The British comic Douglas Adams said; “Time is an illusion. Lunchtime doubly so.” I can draw two concise conclusions from this statement, one; he is insightful, and two; he has clearly never lived in Italy.
Having recently moved to Italy with my Italian boyfriend, it didn’t take me long to discover that time moves at a measurably slower pace, allowing people around the tavolo (table) to savour every precious moment and taste sensation.
The mentality in regards to cooking and food is that less is more. Of course this strictly refers to the quantity of ingredients and clearly not the amount consumed or the time you take to enjoy every single mouthful.
Less is more on Pizza
The ingredients are often simple and few, but quality is paramount and emphasis is placed on tasting the individual flavours rather than being overwhelmed by varying ingredients.
This approach of simplicity and embracing the moment can be seen in all aspects of Italian life. People of all ages commonly return home from their workplace for a leisurely pranzo (lunch) with their familia and an afternoon nap. During which time retail shops close for 3 hours from 12.30-3.30, because needless to say, they are busy eating.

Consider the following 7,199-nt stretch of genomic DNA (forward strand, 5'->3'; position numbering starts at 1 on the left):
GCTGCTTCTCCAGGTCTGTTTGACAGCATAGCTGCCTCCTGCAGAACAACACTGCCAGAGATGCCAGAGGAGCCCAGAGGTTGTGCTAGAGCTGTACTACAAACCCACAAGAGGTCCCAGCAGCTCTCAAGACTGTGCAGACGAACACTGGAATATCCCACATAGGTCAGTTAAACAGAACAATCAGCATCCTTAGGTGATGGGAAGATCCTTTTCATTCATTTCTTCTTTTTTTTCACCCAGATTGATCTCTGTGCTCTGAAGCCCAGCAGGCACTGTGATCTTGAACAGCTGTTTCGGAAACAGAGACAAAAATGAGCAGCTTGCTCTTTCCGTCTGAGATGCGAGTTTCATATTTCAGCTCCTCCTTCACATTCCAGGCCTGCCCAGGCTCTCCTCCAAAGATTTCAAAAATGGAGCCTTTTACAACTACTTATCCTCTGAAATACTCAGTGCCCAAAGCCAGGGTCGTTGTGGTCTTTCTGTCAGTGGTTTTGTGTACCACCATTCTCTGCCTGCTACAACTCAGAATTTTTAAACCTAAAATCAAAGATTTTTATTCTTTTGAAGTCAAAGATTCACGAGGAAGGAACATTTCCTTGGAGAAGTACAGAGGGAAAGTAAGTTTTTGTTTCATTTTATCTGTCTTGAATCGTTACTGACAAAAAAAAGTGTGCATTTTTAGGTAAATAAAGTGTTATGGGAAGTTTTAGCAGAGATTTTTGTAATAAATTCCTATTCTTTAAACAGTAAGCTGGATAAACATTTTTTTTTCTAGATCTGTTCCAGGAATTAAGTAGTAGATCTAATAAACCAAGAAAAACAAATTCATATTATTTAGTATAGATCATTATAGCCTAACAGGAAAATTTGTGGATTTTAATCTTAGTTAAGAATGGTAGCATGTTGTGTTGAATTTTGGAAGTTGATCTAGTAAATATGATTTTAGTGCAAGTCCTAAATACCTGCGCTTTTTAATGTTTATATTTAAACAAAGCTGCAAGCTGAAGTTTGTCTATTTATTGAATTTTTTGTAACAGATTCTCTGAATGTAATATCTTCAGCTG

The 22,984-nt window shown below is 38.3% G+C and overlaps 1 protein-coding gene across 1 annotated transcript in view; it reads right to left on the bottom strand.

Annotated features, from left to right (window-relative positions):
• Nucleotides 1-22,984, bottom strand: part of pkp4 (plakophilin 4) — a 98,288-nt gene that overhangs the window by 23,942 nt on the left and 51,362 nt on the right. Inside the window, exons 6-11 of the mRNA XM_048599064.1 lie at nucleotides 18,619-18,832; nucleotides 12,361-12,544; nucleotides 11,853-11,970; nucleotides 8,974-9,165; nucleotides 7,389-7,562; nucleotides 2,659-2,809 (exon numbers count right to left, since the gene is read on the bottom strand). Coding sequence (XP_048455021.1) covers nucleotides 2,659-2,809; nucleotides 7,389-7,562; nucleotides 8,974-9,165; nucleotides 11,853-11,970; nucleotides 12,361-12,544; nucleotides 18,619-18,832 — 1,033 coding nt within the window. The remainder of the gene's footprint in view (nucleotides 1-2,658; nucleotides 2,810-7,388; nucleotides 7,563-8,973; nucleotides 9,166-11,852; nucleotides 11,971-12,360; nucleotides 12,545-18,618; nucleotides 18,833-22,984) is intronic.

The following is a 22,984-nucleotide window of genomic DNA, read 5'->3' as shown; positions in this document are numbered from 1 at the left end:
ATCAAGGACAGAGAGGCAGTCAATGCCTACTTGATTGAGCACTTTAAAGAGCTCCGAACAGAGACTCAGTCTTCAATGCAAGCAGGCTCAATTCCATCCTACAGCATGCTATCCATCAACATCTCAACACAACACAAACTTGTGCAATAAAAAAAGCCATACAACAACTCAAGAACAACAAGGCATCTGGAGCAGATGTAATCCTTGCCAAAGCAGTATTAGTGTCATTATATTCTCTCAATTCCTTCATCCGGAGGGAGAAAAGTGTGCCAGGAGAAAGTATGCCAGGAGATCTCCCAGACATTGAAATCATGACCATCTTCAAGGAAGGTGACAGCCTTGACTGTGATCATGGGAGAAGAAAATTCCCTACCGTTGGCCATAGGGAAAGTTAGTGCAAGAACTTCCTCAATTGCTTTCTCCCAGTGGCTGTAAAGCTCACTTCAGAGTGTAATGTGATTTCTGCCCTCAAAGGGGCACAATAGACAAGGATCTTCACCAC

Like everywhere else in the world, you start the day with Collazione (breakfast), which in Italy usually consists of a brioche (croissant) or craffen (doughnut), with the filling choices of chocolate, jam, crema or zucchero (sugar). Being an Aussie who is well accustomed to my collazione grande (big breakfast) of bacon and eggs, the idea of a sweet breakfast is foreign to me, but ‘when in Rome’…
These indulgent pastries are often eaten standing at a bar on your way to lavoro (work) and washed down with an espresso or cappuccino.
As a general rule, espressos are drunk at all times during the day and night and as frequently as (acqua) water. Cappuccinos are to be drunk solely with breakfast, and tea is under no circumstances served with latte (milk).
I love tea with milk, so every time I order; “Vorrei un te’ con il latte”, I am met with the same blank expressions on the waiters faces. Of course they will accommodate your ‘alien’ request, but not without first staring at my forehead which evidently has FOREIGNER tattooed in large, bold writing.